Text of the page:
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Appeals of Material Supervisory Determinations: Guidelines & Decisions

SARC-2004-03 (June 15, 2004)

On March 1, 2004, “Bank” filed an appeal with Michael J. Zamorski, Director, Division of Supervision and Consumer Protection (“DSC”). The Bank contested ratings assigned in the July 7, 2003 joint report of examination to the Capital, Asset Quality, and Management components, as well as the assigned Composite rating. The Bank also contested the Substandard classification accorded the credit relationship of ***, et. al. The Bank filed additional materials in support of its appeal on March 31st and April 8th.

Mr. Zamorski declined to grant the Bank’s appeal. The appeal was then automatically referred to the Committee as required by the Guidelines for Appeals of Material Supervisory Determinations, 60 Fed. Reg. 15923 (March 28, 1995). On April 26th, the Bank’s President, ***, advised that the Bank’s representatives wished to appear before the Committee to present their views. The Committee granted the Bank’s request. A hearing was held on May 11th. Appearing on behalf of the Bank at the May 11th meeting were Bank Chairman and CEO “A”, “B” and “C”.

The Committee has carefully considered the written submissions made by the Bank and DSC, as well as the oral presentations made at the May 11th meeting. In accordance with the Guidelines, the scope of the Committee’s review was limited to the facts and circumstances as they existed at the time of the examination. No consideration was given to any facts or circumstances that developed after the examination.

Management Rating
The Uniform Financial Institutions Rating System provides that the capability and performance of management and the board of directors is rated based upon, but not limited to, an assessment of the following evaluation factors:

• The level and quality of oversight and support of all institution activities by the board of directors and management.

• The ability of the board of directors and management, in their respective roles, to plan for, and respond to, risks that may arise from changing business conditions or the initiation of new activities or products.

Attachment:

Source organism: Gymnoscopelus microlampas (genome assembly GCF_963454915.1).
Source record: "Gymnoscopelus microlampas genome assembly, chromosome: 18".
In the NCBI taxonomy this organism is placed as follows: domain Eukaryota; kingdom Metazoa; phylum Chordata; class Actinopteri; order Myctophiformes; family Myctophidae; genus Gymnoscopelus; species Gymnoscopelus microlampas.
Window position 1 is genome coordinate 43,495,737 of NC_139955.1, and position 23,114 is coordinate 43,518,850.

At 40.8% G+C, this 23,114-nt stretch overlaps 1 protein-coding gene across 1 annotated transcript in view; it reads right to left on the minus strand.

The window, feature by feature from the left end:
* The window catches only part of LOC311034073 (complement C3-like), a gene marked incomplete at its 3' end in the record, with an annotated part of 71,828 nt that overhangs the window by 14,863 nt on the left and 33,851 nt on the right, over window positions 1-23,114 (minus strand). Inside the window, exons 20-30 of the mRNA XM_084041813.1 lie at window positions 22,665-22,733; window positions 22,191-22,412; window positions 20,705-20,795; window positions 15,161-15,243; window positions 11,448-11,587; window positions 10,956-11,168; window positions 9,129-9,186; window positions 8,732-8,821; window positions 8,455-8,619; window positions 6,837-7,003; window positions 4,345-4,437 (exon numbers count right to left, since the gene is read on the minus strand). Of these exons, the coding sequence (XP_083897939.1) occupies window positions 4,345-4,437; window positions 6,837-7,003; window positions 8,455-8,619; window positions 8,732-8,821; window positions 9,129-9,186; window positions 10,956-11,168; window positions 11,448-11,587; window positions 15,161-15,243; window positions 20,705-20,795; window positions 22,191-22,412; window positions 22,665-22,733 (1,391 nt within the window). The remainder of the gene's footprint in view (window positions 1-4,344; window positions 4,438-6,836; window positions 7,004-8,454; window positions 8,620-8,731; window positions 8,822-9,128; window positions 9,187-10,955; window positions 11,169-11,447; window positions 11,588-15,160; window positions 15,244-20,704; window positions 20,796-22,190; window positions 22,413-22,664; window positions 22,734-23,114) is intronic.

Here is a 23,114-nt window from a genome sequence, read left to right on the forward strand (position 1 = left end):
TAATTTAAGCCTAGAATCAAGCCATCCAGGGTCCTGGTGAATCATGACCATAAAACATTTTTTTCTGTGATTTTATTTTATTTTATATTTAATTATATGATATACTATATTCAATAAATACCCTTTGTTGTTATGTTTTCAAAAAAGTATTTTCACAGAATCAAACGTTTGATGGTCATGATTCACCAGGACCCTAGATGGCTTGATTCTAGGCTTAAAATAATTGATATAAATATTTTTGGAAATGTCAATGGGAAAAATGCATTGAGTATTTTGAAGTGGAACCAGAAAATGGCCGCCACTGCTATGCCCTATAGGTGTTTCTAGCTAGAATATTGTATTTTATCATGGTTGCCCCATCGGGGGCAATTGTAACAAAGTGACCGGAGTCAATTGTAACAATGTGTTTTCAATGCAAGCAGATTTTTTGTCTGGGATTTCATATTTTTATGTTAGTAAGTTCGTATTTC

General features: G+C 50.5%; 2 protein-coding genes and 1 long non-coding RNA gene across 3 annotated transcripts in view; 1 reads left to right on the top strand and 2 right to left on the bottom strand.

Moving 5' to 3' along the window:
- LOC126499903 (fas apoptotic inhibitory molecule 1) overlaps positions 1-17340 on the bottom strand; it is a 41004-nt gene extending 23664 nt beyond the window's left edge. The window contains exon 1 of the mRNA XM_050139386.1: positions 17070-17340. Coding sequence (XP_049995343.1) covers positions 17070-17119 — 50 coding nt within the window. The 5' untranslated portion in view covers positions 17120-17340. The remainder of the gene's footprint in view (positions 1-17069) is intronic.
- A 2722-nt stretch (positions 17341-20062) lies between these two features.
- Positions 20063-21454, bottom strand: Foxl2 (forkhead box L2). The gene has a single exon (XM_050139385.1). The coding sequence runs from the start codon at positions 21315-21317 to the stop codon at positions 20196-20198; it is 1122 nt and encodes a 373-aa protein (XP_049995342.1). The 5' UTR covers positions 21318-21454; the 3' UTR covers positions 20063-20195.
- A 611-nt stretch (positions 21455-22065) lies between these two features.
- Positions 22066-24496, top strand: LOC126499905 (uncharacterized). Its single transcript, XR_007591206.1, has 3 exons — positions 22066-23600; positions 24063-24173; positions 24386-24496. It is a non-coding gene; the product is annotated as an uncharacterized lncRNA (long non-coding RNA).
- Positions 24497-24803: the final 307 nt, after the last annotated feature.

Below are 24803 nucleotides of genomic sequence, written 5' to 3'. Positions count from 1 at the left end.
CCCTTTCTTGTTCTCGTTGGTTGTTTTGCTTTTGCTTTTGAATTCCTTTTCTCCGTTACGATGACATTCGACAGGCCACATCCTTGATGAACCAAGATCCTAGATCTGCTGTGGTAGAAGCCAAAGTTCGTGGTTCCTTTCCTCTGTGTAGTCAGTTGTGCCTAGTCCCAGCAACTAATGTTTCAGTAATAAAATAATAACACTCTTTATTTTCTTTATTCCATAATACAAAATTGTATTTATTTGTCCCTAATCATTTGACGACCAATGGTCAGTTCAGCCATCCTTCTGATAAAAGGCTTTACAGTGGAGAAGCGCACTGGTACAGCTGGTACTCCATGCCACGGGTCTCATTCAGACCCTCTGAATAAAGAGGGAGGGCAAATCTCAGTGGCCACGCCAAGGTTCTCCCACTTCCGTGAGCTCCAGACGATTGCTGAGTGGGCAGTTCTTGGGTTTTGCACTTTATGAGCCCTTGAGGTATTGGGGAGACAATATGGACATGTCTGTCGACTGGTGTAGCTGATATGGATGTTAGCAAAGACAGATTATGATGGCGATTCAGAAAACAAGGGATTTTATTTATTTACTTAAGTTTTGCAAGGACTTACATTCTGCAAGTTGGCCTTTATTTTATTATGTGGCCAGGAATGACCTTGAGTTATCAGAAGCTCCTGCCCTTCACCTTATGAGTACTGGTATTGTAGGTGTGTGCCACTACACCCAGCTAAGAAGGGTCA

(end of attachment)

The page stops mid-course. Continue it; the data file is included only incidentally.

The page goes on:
• The adequacy of, and conformance with, appropriate internal policies and controls addressing the operations and risks of significant activities.

• The accuracy, timeliness, and effectiveness of management information and risk monitoring systems appropriate for the institution’s size, complexity, and risk profile.

• The adequacy of audits and internal controls to promote effective operations and reliable financial and regulatory reporting; safeguard assets; and ensure compliance with laws, regulations, and internal policies.

• Compliance with laws and regulations.

• Responsiveness to recommendations from auditors and supervisory authorities.

• Management depth and succession.

• The extent that the board of directors and management is affected by, or susceptible to, dominant influence or concentration of authority.

• Reasonableness of compensation policies and avoidance of self-dealing.

• Demonstrated willingness to serve the legitimate banking needs of the community.

• The overall performance of the institution and its risk profile.

As defined under the Uniform Financial Institutions Rating System,

A rating of 3 indicates management and board performance that need improvement or risk management practices that are less than satisfactory given the nature of the institution’s activities. The capabilities of management or the board of directors may be insufficient for the type, size, or condition of the institution. Problems and significant risks may be inadequately identified, measured, monitored, or controlled.

The Management component was rated “3” at the examination. The Bank’s appeal sets forth the position that management is effective and that issues raised by examiners, if viewed in the proper context, do not indicate performance that is less than satisfactory. Such issues included inappropriate lending activities and inaccurate loan risk ratings, apparent violations, and the lack of loan committee minutes and effective communication with the board.

However, the Bank’s appeal does not present new facts or information, available during the examination, that would contradict the information assessed or dispute many of the underlying facts relied upon by examiners. While a number of corrective measures have been undertaken, the following matters discussed in the Examination Report indicate that board and management performance needs to improve.

The business strategy resulted in a significant concentration of capital comprising higher-risk commercial real estate credits. A small number of relationships comprised approximately 50 percent of the entire loan portfolio, despite reported efforts to reduce exposures. Allowing such large relationships to develop is indicative of a flaw in risk management and analysis.

Credit monitoring and risk assessment practices need improvement. Examiners took exception to a number of the Bank’s assigned risk ratings. The failure to identify the degree of risk in the *** line is noteworthy due to the attention paid to this relationship during late 2002 and 2003, as well as the relative significance of the relationship, which approximated 20 percent of capital and reserves as of March 2003. Yet, the loans were not reflected on the watch list or subject to higher-risk allocations within the allowance for loan losses. In addition, neither administrative nor internal audit personnel identified the failure to deposit rent receipt during the period of December 2002 to May 2003, despite the renewal and modification in February and March of 2003, respectively. The administrative and managerial weaknesses noted are all the more important in light of the Bank’s concentration in commercial real estate lending.